At a time of weakness and ongoing uncertainty affecting vast areas of the global economy, China’s independent power producers (IPPs) remain worthy of special sympathy. Not even the prospect of economic growth is likely to bring them much cheer. They must buy a raw material – coal – subject to market-driven price fluctuations, and with it make a product – electricity – over which they have no real pricing control.
"The business [of IPPs] as a whole is never attractive," said Peter Yao, an analyst with Bank of China International Securities (BOCI). Not only must they contend with being "ripped off" by the grid amid rising coal prices in boom times, he said, but "in a slowdown scenario, they have to constantly, painfully bargain with the grid to take their power."
Yao has a "buy" rating on China Resources Power Holdings (CRP, 0836.HK), one of China’s five largest IPPs.
The seeming contradiction between pessimism regarding the power sector overall and relative optimism focused on specific firms is not uncommon among sector analysts. CRP in particular has drawn favor. Its secret is not a hidden stash of cheap coal or a revolutionary new power source, but good old-fashioned business sense.
In a report on the company last year, Citi analysts Pierre Lau and Maggie Mok highlighted CRP’s strong cost control – it links bonuses, promotion and demotion with plant performance, and pays close attention to maintaining good relationships with suppliers – as a factor influencing their decision to maintain a "buy" rating on stock. Analysts say the company’s aggressive cost management continues to set it apart, with even construction costs 15% lower than those of its peers.
Cost management comes together with a more conservative attitude toward taking on debt. "Some IPPs have 300-400% gearing. That’s terrible," said Dave Dai, an analyst with CLSA in Hong Kong. According to the CRP’s 2009 interim annual report, it had a gearing of 124.2% at the end of June 2009. The firm declined to comment for this article.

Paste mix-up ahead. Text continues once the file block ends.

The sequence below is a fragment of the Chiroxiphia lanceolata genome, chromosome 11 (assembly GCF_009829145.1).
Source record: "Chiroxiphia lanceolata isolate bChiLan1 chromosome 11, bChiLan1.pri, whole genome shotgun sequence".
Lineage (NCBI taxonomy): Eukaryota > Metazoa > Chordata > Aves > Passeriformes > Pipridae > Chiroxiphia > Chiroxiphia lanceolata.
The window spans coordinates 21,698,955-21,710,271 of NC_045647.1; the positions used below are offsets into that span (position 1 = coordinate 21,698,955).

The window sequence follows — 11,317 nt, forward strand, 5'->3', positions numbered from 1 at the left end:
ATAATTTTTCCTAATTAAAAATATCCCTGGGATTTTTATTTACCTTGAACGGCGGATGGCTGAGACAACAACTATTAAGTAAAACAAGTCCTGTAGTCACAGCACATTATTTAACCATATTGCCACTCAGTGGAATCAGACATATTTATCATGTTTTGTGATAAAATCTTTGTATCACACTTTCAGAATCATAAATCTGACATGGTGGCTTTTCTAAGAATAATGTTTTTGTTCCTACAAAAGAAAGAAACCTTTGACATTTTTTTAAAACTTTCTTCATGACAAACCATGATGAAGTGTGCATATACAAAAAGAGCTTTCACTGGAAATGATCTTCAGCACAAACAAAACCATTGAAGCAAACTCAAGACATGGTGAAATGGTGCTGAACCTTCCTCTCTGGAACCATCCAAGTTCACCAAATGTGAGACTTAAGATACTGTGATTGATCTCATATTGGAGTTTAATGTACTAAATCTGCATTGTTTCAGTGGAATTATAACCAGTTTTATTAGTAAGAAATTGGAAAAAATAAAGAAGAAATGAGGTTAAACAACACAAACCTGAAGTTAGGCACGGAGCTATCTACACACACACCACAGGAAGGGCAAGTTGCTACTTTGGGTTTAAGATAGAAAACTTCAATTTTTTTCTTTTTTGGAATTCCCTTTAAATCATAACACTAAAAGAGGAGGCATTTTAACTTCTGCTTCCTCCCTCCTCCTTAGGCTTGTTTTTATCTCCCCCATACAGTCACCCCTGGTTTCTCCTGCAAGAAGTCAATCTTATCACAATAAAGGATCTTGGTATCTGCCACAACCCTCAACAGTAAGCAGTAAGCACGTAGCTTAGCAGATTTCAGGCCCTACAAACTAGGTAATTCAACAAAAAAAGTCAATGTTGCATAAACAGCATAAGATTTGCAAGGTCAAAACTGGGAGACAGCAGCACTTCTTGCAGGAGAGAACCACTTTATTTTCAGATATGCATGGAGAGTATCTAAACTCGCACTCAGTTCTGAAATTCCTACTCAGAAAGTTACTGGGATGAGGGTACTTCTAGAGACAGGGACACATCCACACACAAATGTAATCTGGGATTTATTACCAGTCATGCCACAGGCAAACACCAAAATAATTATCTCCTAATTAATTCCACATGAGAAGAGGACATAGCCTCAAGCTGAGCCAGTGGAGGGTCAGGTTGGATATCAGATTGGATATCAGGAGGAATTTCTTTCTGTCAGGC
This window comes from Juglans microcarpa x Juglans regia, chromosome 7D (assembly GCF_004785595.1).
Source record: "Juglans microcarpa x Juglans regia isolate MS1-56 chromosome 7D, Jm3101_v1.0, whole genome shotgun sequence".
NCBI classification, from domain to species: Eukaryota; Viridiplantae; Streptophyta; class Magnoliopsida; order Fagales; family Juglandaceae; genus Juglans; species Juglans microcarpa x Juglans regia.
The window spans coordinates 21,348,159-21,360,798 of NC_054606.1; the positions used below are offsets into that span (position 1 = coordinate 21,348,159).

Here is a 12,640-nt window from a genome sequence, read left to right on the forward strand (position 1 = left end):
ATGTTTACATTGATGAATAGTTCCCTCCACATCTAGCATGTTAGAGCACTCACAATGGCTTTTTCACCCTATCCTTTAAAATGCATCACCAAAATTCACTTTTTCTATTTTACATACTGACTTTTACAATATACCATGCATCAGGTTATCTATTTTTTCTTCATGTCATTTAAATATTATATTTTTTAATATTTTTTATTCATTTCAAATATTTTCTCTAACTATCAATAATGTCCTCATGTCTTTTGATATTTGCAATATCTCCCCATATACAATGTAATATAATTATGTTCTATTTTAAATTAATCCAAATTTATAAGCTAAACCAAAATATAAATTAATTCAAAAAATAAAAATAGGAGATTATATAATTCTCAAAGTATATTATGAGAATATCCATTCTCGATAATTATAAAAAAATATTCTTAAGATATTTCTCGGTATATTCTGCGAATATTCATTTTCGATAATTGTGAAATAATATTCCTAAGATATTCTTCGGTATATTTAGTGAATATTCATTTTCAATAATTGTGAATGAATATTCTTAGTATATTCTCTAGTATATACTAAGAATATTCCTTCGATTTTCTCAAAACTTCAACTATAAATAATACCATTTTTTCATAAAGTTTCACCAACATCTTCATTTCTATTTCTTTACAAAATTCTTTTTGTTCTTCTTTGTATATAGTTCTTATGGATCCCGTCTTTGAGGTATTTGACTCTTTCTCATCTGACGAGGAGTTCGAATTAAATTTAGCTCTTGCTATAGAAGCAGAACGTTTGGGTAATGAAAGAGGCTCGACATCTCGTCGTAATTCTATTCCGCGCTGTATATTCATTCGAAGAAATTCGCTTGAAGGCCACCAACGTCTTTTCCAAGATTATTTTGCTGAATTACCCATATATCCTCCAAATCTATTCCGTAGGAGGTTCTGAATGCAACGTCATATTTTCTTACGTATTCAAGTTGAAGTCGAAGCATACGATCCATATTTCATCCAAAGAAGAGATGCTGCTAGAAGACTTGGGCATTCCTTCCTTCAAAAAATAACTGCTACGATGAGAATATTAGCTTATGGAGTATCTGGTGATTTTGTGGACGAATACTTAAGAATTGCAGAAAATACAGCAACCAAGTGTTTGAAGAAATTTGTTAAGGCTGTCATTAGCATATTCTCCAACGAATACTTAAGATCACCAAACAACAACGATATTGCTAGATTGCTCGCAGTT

The issue of debt ratios is likely to reach a critical point in 2010 as Beijing ponders a gradual shift in monetary policy. While the central government has made clear that it intends to maintain a relatively loose monetary policy for now, tightening measures such as higher interest rates may come later in the year. This would hurt any IPP with a high gearing.
Of the five largest IPPs, Datang Power (601991.SH, 0991.HK) is the worst offender, its debt ratio reaching 445% at the end of June 2009.
Power companies have a number of options for easing their burdens. These include refinancing short-term debt (which may come easily, given the big five IPPs’ state parentage and the political necessity of reliable power generation), direct subsidies and fixed-rate bond issues. Some IPPs have already experimented with bonds and BOCI’s Yao believes offshore-listed players like CRP hold an advantage – they have access to much lower rates than are typically available through onshore financing.
A longer-term solution for CRP and other IPPs will require them to assume more direct control of their supply chains. Taking advantage of government efforts to consolidate the coal mining sector for efficiency and safety reasons, CRP has been aggressively buying up mines to secure access to a steady supply of coal while saving it from the vagaries of market pricing.
"The investment will increase its coal reserve and give it more negotiating power with coal suppliers," said Kevin Au, a power industry analyst with Philip Capital. "The consolidation represents a significant investment for CRP [but] it will begin to see benefits in late 2010."
Analysts say an active approach like CRP’s to controlling costs will serve power producers well, especially amid continued dithering from Beijing on tariff reform. Companies waiting for tariffs to increase in line with rising coal prices – as the National Development and Reform Commission intended with the introduction of tariff-linking mechanisms in 2004 – will likely be disappointed.
In a recent report for Macquarie, analyst Carol Cao noted that even if the tariff-linking mechanisms operate as intended, IPPs would be expected to bear 30% of fuel cost increases this year.
Gradual reform, whereby on-grid and end-user tariffs are relaxed while transmission and distribution comes under closer control, would boost the IPPs’ businesses while helping to increase overall transparency, said BOCI’s Yao. But while the sector has taken some minor steps, including allowing large industrial users to sign power purchase agreements with IPPs, there is a long way to go.
"The move from the current model to the ideal model is a very time-consuming and painstaking process," Yao said.